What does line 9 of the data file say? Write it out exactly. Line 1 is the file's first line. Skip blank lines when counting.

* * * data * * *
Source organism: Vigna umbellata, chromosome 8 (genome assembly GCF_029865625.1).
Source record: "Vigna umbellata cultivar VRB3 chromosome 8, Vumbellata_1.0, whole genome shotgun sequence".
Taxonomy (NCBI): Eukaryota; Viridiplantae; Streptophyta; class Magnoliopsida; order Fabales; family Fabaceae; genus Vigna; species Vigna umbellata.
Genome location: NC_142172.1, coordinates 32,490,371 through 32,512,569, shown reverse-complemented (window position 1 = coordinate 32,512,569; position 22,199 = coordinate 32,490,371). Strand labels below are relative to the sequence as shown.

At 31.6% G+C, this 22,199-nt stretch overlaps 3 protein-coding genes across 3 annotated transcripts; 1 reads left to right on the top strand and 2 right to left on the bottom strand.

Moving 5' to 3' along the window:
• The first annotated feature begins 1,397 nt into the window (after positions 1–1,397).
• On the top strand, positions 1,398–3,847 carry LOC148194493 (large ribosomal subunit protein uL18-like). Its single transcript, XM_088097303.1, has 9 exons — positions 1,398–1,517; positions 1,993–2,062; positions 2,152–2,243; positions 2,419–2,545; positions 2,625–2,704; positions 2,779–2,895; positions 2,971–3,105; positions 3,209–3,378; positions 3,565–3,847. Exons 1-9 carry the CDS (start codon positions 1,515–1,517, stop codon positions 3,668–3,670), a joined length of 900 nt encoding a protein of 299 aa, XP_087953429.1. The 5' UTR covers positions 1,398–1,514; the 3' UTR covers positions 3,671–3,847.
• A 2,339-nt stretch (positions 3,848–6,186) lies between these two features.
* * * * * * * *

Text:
• A 2,339-nt stretch (positions 3,848–6,186) lies between these two features.